This daily painting idea is terrific! I have always done something in the studio nearly daily. This just confirms my belief in compressed experience. This was a fun one!!
This was a revelation to me!! I could not believe I had never heard of one of these tools before. I looked very carefully at his photo and tried to find out more about the tool . . .but, alas, all he had was one post. Another artist also picked up on it and set up a temporary arrangement with foam core boards ‘n stuff. I was fascinated.
After looking carefully at Jeff’s set up, I made an emulation from a cardboard box painted flat black. Here’s a photo.
Mind you, this is not intended to look like the Taj Mahal. Its purpose is to regulate light . . . . . . . . . ..especially reflected light and light coming from other sources. My studio has can lights in the ceiling and track lighting . . . .thus providing MANY shadows and no discernable pattern of light. As you can see here, the flood light shining into the slots above the subject and the ceiling of the box (and walls) make for one source of light and shadow. The recessive darkness into the back of the box gives the subject more depth and interest. Above is a photo of how the subject looks from my easel.
You can see that the subject receeds nicely into the dim light and the portion of the subject that I wish to emphasize is lit up like a Christmas Tree. Wow! No guessing here.
All I need to do is move the flood light (you can see the lip of it in the upper left corner of the shadow box photo) to the side, or the rear or forward to gain the kind of light I want.
I have spoken here of making the mundane extraordinary . . .and this tool does it! Thanks, Jeff, for being so generous with your information. Apparently, other artists have used similar arrangements if they paint still life paintings, but I sure had no clue!! There is a ton of vital information about almost any subject in the blogshpere. . .art in particular. Aren’t we lucky to be granted this privilege of these accesible resources on the internet?!
The time has arrived after much deliberation, consideration and excitement . . . .to make the commitment. Yup! I have decided to commit to making a painting a day . . . .every day except Sunday.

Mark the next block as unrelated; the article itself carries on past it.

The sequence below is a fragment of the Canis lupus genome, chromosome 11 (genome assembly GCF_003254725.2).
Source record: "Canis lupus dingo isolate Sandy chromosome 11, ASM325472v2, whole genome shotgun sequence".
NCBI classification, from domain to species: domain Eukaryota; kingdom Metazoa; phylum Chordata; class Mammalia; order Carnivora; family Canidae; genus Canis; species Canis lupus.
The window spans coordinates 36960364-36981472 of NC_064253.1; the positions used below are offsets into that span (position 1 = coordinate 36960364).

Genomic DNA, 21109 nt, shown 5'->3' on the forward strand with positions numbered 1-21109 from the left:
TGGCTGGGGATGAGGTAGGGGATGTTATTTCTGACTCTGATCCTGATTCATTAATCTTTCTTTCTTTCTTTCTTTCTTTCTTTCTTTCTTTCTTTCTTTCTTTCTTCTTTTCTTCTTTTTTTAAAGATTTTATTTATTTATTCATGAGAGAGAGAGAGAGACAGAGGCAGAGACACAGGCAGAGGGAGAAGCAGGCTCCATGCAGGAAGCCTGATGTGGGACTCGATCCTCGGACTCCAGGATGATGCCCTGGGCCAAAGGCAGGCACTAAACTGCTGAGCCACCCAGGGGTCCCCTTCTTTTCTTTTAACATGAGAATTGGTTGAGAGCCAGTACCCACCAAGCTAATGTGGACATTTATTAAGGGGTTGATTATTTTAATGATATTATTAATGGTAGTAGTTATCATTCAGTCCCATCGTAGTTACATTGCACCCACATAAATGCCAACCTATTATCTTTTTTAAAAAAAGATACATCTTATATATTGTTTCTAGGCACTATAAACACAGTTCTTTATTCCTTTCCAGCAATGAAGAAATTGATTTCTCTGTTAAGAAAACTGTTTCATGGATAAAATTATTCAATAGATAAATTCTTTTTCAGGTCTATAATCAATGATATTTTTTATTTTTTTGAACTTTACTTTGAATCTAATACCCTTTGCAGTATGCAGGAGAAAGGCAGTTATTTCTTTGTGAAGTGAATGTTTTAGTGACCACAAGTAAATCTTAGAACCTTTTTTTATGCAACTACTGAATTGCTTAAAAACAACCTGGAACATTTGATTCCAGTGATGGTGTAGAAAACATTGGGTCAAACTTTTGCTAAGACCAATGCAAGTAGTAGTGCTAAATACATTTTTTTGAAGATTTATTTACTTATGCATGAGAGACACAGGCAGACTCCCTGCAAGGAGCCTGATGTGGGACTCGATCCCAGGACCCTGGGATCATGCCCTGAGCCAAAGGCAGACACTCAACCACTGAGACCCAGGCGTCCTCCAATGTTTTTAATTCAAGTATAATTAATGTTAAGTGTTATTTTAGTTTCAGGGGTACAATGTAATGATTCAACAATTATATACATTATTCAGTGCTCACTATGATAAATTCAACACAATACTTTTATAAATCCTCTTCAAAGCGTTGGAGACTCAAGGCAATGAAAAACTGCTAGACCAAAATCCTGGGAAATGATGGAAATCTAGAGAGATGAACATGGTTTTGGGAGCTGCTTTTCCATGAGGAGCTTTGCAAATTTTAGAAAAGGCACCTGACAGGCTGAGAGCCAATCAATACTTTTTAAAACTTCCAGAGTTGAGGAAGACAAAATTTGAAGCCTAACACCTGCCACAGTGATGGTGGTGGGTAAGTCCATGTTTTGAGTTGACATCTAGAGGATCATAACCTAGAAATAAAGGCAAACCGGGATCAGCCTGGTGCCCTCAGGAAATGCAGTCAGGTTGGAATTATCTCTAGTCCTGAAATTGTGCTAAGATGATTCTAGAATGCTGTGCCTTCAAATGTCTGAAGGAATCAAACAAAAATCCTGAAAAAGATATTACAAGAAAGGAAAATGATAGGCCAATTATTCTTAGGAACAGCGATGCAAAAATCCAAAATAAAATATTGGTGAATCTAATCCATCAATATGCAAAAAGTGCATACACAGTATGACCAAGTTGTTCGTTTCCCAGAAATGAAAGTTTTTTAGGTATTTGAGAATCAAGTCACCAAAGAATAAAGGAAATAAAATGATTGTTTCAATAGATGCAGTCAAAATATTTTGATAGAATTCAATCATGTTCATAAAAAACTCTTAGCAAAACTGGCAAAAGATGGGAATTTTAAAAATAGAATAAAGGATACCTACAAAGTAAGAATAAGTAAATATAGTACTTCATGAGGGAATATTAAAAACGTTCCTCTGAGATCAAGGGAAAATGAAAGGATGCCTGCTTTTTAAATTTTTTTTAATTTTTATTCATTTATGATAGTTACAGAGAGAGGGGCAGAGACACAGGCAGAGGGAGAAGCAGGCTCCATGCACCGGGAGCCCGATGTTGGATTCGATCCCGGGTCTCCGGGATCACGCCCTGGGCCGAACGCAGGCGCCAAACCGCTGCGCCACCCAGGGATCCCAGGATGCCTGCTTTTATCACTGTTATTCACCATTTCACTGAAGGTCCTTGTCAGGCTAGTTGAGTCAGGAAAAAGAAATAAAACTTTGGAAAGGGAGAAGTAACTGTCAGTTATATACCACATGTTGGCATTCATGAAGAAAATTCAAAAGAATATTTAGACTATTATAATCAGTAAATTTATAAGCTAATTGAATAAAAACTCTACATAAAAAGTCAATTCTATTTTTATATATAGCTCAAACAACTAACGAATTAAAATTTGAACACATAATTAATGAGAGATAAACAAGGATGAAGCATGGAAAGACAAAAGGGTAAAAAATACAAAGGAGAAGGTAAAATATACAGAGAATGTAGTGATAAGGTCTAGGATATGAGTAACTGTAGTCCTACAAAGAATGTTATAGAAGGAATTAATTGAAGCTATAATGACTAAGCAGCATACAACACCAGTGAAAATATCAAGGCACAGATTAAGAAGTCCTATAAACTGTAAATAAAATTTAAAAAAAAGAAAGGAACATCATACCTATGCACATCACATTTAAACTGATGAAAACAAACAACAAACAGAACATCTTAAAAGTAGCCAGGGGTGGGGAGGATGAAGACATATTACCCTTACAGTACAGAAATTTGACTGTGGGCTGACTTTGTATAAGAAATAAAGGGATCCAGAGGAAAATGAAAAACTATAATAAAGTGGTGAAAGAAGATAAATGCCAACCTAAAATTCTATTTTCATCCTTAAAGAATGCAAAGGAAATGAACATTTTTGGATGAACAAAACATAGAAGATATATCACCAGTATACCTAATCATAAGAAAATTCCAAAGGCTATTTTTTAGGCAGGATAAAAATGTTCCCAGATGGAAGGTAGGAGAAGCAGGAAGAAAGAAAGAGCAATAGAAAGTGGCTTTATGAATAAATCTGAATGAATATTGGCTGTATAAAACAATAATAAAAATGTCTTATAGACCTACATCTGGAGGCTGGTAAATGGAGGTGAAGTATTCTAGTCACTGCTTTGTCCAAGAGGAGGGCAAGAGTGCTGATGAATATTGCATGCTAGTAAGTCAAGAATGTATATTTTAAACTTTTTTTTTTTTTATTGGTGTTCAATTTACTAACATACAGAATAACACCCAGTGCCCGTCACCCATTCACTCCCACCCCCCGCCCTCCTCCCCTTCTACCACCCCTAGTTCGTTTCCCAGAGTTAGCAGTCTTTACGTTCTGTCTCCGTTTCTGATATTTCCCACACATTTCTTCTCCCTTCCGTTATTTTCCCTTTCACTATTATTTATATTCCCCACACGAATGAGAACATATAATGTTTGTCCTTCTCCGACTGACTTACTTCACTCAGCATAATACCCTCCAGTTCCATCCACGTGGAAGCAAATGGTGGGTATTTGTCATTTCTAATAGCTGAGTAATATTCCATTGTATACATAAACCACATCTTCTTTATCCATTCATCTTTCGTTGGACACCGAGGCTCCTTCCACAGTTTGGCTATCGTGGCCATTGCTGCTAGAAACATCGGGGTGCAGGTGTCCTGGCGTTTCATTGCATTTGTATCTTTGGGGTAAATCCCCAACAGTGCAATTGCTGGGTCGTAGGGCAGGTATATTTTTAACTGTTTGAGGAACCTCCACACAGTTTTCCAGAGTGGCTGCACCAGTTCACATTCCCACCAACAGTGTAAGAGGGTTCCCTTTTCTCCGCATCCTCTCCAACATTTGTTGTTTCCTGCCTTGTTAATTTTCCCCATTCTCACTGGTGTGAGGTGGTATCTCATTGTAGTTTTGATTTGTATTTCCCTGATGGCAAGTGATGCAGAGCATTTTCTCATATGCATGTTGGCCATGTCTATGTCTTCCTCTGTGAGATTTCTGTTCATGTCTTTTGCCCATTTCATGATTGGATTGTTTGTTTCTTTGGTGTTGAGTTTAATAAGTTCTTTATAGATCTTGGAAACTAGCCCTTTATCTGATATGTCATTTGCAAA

This may not seem like much if you aren’t an artist, but I can assure you that the commitment requires putting just about everything else aside in order to meet the promise.
Why, you ask? Simple! To compress a lot of experience into a short time. To force the learning process. To create new art. To GROW . . .and grow quickly.
You may know me as a watercolorist. In fact, that I am. But let me be very clear about something; I am an ARTIST before all else. Yes, I paint watercolors . . .and darned good ones. Some might say that they push the edges of the medium to an extreme. I agree.
Something has been eating at me over the last several years: The oil paints I have in my taboret drawer. I recently came across Kevin MacPherson and a few of his delightful plein air pieces. As well, I had ordered a new set up for plein air painting with watercolor. The one I purchased happened to be almost the same set up that he uses. I took it out and tried oil painting with it one time. I was bitten!! And I was bitten hard!!
Then, while exploring the internet for plein air painters, I came across a website featuring painters who had made a commitment to a painting a day . . . .and then my bite got much, much worse. I could quickly see how much growth these people had mustered in a short period of time. So, here I was. . . .madly going out to paint almost daily in the late afternoon and getting up early to paint in the studio.
Meanwhile, I was still going to class, teaching “Watercolor Beyond the Obvious” and doing my level best to continue in my still life series (another post for later) and creating some interesting abstracts for the more serious genre of studio born watercolors. I will use the one above as the piece to kick off this blog.
I’ll be posting oil paintings daily here. Watch for them!